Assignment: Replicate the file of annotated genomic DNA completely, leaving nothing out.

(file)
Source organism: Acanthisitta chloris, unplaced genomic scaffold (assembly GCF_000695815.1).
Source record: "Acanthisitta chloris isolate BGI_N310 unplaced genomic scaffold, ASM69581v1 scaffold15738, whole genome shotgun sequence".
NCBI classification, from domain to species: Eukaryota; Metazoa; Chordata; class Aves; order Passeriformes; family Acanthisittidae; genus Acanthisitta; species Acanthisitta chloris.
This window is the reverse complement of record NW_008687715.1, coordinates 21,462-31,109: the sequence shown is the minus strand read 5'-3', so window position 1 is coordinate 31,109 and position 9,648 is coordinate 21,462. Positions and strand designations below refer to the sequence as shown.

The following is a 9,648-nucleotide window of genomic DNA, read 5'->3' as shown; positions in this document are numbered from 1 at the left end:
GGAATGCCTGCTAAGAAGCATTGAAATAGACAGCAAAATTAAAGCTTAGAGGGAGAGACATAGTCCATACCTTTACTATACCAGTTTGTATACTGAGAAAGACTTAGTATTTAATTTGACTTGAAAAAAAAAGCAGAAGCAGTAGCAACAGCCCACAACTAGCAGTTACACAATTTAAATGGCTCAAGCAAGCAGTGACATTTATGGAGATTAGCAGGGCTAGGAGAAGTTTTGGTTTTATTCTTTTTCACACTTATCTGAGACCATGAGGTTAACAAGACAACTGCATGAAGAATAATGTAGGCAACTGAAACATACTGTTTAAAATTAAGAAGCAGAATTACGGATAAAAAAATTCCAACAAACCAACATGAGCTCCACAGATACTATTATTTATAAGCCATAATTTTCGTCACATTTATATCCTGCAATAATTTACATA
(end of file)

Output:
Source organism: Acanthisitta chloris, unplaced genomic scaffold (assembly GCF_000695815.1).
Source record: "Acanthisitta chloris isolate BGI_N310 unplaced genomic scaffold, ASM69581v1 scaffold15738, whole genome shotgun sequence".
NCBI classification, from domain to species: Eukaryota; Metazoa; Chordata; class Aves; order Passeriformes; family Acanthisittidae; genus Acanthisitta; species Acanthisitta chloris.
This window is the reverse complement of record NW_008687715.1, coordinates 21,462-31,109: the sequence shown is the minus strand read 5'-3', so window position 1 is coordinate 31,109 and position 9,648 is coordinate 21,462. Positions and strand designations below refer to the sequence as shown.

The following is a 9,648-nucleotide window of genomic DNA, read 5'->3' as shown; positions in this document are numbered from 1 at the left end:
GGAATGCCTGCTAAGAAGCATTGAAATAGACAGCAAAATTAAAGCTTAGAGGGAGAGACATAGTCCATACCTTTACTATACCAGTTTGTATACTGAGAAAGACTTAGTATTTAATTTGACTTGAAAAAAAAAGCAGAAGCAGTAGCAACAGCCCACAACTAGCAGTTACACAATTTAAATGGCTCAAGCAAGCAGTGACATTTATGGAGATTAGCAGGGCTAGGAGAAGTTTTGGTTTTATTCTTTTTCACACTTATCTGAGACCATGAGGTTAACAAGACAACTGCATGAAGAATAATGTAGGCAACTGAAACATACTGTTTAAAATTAAGAAGCAGAATTACGGATAAAAAAATTCCAACAAACCAACATGAGCTCCACAGATACTATTATTTATAAGCCATAATTTTCGTCACATTTATATCCTGCAATAATTTACATA